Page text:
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Now I serve as one of two Outreach & Volunteer coordinators for The Bridge Collective, the only practical support network in Central Texas for people seeking abortion care. We as a collective, and through our network of volunteers, provide accommodation and transportation to people traveling within 100 miles of Austin (roughly a two-hour drive each way) to terminate a pregnancy. To give you an idea of what that means, check out the maps below. The orange markers are all of the abortion clinics we don’t serve, the purple ones are clinics we do, and the red markers are towns within 100 miles of Austin.

Texas Zoomed Out

TBC Travel Area

Covering the vast swaths of land between tiny Texas towns that dot the landscape, you’ve got a lot of time to think. And while for our clients that time may be spent confirming their decision, or contemplating all of the other responsibilities and stressors in their lives, for the drivers, inequality is always on our minds.

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But that’s true for a lot of Texans, in a lot of battles, over abortion, voting rights, segregation, police brutality, healthcare or lack thereof, classism, shelters for domestic violence survivors and the homeless, etc. etc. etc.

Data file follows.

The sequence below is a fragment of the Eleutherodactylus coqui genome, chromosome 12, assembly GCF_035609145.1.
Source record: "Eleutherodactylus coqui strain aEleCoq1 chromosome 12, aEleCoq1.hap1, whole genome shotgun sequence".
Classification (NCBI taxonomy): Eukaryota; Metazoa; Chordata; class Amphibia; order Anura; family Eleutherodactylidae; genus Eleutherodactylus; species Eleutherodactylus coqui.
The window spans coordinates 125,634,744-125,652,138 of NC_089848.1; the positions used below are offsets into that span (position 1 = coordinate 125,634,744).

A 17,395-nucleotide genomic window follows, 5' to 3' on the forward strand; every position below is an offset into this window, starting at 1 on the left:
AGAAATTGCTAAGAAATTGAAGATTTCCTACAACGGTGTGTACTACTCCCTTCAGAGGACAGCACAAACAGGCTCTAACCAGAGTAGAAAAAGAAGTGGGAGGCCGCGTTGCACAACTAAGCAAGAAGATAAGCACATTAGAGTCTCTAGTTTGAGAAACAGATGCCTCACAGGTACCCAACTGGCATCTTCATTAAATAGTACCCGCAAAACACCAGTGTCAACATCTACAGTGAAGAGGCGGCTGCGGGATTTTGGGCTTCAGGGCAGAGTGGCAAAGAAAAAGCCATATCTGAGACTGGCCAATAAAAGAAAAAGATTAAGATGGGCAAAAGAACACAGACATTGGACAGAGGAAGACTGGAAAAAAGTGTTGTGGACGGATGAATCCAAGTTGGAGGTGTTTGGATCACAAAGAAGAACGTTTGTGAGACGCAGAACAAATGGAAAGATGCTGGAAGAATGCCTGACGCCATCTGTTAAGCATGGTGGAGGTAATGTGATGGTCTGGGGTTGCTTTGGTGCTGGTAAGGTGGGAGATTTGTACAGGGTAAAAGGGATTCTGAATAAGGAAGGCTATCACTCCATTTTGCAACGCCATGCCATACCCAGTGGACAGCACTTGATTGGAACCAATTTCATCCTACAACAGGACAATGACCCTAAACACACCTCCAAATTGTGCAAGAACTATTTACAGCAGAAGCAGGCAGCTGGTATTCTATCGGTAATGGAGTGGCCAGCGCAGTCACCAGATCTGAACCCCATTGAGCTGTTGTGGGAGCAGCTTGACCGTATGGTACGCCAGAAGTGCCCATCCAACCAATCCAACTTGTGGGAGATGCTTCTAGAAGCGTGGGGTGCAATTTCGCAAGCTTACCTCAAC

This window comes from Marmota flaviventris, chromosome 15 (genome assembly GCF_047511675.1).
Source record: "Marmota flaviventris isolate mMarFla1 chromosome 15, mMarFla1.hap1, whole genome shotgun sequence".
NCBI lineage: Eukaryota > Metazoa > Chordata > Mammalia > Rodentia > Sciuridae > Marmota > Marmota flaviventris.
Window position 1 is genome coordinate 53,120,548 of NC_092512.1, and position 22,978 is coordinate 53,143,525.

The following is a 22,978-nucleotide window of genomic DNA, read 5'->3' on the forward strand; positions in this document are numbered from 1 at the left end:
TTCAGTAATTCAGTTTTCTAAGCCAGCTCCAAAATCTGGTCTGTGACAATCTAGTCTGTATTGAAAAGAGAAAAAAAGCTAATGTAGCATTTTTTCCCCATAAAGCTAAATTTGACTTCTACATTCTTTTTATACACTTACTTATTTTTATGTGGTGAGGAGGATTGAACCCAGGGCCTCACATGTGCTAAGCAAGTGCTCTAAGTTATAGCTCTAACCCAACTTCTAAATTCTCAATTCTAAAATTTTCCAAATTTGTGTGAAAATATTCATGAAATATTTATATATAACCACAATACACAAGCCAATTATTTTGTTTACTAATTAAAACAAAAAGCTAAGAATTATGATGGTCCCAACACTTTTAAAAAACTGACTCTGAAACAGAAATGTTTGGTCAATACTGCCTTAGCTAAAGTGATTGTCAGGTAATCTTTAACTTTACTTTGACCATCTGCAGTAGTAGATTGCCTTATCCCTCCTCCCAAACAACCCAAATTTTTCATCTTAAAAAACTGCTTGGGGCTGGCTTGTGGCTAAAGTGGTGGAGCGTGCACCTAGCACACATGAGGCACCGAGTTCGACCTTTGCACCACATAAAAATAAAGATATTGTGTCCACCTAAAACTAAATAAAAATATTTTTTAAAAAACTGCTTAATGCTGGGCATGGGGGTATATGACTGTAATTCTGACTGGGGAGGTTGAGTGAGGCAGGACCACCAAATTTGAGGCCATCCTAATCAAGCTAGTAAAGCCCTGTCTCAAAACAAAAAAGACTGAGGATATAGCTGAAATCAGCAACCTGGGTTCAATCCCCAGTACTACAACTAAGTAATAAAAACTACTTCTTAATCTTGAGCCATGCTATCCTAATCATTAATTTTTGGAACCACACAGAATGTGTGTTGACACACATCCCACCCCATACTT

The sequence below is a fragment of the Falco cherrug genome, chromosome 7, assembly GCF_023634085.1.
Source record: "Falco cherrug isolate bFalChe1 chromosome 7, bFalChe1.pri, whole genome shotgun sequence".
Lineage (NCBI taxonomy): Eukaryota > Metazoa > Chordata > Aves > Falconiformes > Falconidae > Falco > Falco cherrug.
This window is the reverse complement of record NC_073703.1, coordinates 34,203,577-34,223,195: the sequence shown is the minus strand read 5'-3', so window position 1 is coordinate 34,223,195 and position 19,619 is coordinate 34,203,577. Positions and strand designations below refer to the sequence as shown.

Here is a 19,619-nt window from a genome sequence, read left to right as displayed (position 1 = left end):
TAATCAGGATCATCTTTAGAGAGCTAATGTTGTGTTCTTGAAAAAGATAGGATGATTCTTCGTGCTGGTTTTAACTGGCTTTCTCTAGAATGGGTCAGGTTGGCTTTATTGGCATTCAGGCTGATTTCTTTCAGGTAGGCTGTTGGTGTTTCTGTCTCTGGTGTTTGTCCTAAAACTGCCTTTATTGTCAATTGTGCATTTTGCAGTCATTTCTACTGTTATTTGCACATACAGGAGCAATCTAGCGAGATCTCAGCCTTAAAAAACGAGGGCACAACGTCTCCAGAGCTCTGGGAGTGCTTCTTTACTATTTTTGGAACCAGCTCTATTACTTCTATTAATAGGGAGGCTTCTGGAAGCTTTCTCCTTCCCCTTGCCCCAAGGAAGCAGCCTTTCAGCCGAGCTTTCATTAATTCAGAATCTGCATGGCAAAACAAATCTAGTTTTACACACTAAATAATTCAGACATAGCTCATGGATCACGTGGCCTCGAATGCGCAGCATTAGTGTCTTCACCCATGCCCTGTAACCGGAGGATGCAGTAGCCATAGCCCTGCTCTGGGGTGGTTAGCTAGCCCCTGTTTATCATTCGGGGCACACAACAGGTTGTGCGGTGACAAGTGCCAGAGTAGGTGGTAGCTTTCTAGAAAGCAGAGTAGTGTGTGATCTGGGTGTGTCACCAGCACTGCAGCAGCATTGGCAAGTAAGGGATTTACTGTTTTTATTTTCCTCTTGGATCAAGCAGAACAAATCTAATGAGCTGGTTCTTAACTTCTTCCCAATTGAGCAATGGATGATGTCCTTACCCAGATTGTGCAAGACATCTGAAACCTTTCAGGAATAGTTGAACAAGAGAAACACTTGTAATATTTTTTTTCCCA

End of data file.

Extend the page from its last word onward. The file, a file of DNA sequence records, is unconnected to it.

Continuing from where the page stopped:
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Abortion has always been an issue that sparks a fire in me. I’ve written numerous times about bodily autonomy and the policing of bodies and abortion, but I’m glad that the political discourse around abortion, at least in my circles, has finally started to be intersectional (almost) all the time. The argument that “if men could get pregnant” may finally be shifting to “if cismen could get pregnant” because men can and are getting pregnant. No longer are White Feminists talking only about a woman’s right to choose, although that is still the dominant rhetoric. It’s heartening to hear frank, public discussions of WHO is affected by these ridiculous, restrictive laws, and how those of us with white or class or able privilege can help people suffering from racism, classism, ableism and transphobia.  So while many pro-choice arguments still look like this:

12507451_10153215260552687_1076058395963496776_nor this better, more racially inclusive infographic

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I’m grateful that many of the memes and much of the discourse has shifted to be more wholly inclusive of all people who can become pregnant, like this: 1848_1679204842323100_2455440285072812659_n